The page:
Kids learn most naturally by doing what is modeled for them. This can be a great tool in teaching our kids, how we want them to do something, how we want them to show up, but it can also sometimes feel like a curse. You may or may not notice when you feel most triggered by your child, he or she is often just doing exactly what we model for them. That may be hard to hear. I get it. They mirror what we do, and we can easily be triggered when we don’t like what we see in the mirror.

Let me say that again. You may or may not have noticed when you feel most triggered by your child, he or she or they are often just doing exactly what you modeled for them. They mirror what we do. We are easily triggered by this, especially when we don’t like what we see in the mirror. 

Like no one else in the world, our own children imitate our shadow side often. They invite us to see the parts of ourselves that we don’t like and that we find shameful or we feel guilty about or we have regrets over. We can see this pattern if we’re awake at the wheel. The parent-child relationship often provides with great clarity, through projection, the things we don’t like about ourselves, and that we desperately try to hide from the world. Our kids help us shine a bright spotlight on it and broadcast it out to the world. 

That, my friends, triggers us almost every time. In desperation for self-preservation, we often, sometimes even knowing it, we project the disappointment or shame or guilt or frustration we feel in ourselves onto our kids. Hopefully, light bulbs are going off right now for you. This was a big aha moment for me. 

In the process of this, sometimes we accidentally shame our kids for presenting our own perceived character flaws. We shame our kids for presenting their own perceived character flaws. This is so important to understand. So, so, so important. Because not only are you blocking connection with your children when this is happening, but your voice and your words over time become their inner voice. Our voice and our words become what they believe about themselves. I want you to soak that in for a moment.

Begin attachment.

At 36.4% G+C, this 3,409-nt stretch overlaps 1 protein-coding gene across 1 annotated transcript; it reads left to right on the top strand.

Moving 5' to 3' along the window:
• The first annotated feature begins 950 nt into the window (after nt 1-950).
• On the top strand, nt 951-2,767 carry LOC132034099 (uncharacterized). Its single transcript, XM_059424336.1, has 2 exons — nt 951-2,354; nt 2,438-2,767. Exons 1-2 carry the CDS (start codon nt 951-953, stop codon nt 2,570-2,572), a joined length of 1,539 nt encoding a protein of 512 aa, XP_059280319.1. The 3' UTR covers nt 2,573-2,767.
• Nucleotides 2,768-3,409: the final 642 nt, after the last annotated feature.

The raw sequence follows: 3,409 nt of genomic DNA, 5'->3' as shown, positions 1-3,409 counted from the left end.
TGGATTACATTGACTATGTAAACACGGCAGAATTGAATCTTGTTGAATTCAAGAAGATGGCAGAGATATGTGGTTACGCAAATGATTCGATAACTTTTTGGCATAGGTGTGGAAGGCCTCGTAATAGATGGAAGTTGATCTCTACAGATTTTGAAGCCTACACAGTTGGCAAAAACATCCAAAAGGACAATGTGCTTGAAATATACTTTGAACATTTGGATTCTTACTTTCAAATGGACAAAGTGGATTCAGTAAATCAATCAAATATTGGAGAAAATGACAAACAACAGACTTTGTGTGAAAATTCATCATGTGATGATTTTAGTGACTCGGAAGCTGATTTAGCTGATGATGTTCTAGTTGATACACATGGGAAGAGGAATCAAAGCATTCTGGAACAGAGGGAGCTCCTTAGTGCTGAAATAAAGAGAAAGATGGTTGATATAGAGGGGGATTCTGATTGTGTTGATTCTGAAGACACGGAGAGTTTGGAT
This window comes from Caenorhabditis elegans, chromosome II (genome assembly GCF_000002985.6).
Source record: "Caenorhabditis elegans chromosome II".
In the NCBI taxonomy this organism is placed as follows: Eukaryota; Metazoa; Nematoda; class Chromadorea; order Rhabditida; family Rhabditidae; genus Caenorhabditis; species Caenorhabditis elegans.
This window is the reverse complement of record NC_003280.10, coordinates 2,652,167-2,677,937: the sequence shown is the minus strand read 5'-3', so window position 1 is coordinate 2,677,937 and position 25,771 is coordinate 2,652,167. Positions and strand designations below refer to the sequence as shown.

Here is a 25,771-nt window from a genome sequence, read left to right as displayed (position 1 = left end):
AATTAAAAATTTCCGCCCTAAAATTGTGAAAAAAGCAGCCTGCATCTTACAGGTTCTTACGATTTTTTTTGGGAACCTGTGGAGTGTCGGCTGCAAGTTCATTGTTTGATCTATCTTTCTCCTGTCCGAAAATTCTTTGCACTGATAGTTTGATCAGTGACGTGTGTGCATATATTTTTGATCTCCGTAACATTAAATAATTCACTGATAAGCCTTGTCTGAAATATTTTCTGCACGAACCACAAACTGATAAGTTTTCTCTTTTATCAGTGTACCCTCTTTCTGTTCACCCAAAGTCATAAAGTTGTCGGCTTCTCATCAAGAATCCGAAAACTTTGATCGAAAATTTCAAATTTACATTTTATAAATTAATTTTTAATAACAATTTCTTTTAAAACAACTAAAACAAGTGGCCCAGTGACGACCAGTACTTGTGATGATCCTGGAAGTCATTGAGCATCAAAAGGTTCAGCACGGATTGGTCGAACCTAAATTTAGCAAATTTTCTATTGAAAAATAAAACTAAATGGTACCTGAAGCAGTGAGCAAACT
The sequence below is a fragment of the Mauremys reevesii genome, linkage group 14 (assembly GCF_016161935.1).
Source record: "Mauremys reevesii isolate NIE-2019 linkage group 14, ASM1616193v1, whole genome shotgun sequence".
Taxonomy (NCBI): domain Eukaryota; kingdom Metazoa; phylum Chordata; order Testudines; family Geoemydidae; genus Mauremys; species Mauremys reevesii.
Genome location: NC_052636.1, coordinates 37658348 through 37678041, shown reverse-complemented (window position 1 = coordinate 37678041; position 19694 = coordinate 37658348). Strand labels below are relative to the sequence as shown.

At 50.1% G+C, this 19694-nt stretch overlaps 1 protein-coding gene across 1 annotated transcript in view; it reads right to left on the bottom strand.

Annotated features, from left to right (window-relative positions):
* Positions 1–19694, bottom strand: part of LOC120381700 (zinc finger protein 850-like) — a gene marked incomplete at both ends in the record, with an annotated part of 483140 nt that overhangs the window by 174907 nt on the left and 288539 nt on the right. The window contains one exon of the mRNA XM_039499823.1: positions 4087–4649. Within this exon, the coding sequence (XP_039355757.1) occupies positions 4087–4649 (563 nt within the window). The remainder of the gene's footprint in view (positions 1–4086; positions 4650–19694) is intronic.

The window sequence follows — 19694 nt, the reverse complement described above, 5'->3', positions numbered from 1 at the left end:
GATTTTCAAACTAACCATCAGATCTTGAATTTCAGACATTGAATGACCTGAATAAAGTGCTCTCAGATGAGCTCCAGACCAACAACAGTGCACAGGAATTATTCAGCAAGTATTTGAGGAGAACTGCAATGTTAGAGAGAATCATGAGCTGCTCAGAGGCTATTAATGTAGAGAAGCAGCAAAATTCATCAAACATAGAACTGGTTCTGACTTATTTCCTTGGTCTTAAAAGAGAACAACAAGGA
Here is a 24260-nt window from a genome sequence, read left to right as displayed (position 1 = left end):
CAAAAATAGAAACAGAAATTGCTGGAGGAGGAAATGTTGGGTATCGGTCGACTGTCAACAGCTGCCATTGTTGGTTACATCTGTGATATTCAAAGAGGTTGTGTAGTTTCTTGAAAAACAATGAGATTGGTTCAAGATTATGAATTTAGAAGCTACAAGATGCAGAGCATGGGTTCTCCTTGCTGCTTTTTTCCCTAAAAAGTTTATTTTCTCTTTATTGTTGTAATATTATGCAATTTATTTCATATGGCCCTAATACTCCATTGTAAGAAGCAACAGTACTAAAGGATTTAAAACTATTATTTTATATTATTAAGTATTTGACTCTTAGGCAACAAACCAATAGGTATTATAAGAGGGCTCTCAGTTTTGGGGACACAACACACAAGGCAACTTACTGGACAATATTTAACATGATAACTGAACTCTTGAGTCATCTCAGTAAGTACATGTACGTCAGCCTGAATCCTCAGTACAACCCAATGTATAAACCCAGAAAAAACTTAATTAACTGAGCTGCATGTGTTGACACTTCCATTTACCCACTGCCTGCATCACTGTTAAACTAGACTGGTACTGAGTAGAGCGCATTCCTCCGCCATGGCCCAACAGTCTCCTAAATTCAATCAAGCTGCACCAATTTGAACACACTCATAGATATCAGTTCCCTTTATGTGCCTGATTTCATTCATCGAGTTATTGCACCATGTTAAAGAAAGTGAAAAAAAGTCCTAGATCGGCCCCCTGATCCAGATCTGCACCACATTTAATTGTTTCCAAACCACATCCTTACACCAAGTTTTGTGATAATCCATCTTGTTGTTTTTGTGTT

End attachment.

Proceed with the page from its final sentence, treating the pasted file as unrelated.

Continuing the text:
If you are triggered by what they do, which we all are at times, and then you shame them for their perceived character flaws, they will grow up not only believing that they are flawed but also believing they are trapped inside those flaws. Much like the way you feel about your own shadow side. 

Let me explain this further. You may have heard me in the past confess, share, that my go to thought about my son often when I am triggered is that he is lazy. He’s so lazy. Oh my god, he’s lazy. Well, here’s the truth. Honestly, this is a deep seated fear of mine that stems from my own childhood, ironically, of people who cared for me who were constantly calling me lazy throughout my childhood, and they language it in a way as though it were the worst crime known to mankind. Can you relate to this? 

Think about it for a minute. What is the thing you were told or called as a child over and over and over again that lays deep in your subconscious. So for me as a young girl, every time I didn’t do a chore perfectly like the laundry or scrub the baseboards, I was called lazy. Every time I didn’t anticipate one of my family member’s needs, I didn’t get ahead of something, I didn’t anticipate something that needed to be cleaned or taken care of, I was called lazy.